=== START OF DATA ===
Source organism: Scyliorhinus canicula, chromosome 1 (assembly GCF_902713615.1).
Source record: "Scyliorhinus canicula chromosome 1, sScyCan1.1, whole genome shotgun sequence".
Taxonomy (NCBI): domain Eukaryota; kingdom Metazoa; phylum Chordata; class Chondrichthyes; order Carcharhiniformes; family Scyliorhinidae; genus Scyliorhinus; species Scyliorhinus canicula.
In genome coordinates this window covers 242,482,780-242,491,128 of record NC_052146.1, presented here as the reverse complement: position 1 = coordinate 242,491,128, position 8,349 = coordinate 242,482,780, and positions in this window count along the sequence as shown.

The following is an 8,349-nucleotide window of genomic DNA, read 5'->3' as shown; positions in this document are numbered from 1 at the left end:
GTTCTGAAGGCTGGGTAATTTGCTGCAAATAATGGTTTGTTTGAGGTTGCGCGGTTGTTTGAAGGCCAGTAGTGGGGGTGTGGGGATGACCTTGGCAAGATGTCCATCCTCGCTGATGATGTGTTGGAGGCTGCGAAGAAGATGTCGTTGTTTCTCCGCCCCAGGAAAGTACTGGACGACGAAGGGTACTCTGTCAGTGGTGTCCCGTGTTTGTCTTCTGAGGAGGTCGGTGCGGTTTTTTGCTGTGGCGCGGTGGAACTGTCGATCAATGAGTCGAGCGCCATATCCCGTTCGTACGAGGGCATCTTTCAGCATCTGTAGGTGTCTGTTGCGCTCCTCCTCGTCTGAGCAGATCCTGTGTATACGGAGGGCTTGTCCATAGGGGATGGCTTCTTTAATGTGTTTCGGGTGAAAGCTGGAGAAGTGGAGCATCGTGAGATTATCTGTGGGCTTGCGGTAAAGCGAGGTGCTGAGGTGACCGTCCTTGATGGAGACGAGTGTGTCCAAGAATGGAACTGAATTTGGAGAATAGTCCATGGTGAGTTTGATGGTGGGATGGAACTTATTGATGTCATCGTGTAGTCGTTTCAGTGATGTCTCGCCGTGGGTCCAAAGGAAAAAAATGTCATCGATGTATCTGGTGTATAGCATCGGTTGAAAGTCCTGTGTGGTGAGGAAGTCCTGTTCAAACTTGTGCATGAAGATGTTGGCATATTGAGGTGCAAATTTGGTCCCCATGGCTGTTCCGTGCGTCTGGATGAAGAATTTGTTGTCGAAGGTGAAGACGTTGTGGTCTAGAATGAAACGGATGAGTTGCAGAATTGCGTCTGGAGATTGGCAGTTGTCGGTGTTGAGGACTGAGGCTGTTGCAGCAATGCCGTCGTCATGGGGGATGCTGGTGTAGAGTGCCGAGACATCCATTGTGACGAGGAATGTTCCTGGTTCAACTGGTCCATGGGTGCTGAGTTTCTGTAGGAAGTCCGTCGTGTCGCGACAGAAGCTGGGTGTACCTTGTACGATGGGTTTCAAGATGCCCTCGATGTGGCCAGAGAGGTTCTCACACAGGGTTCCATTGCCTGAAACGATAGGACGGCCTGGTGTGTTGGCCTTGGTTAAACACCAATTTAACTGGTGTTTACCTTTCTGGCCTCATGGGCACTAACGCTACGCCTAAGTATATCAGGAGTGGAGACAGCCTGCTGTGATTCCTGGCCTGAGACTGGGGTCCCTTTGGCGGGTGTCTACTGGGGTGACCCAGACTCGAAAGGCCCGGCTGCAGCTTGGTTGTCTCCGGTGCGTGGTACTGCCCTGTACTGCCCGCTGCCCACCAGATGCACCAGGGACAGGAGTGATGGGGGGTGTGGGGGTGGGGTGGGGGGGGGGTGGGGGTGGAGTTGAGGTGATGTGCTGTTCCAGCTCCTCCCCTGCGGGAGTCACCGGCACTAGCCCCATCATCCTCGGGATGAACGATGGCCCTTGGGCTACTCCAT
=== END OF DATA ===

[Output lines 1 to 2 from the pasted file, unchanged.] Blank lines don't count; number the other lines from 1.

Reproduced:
Source organism: Scyliorhinus canicula, chromosome 1 (assembly GCF_902713615.1).
Source record: "Scyliorhinus canicula chromosome 1, sScyCan1.1, whole genome shotgun sequence".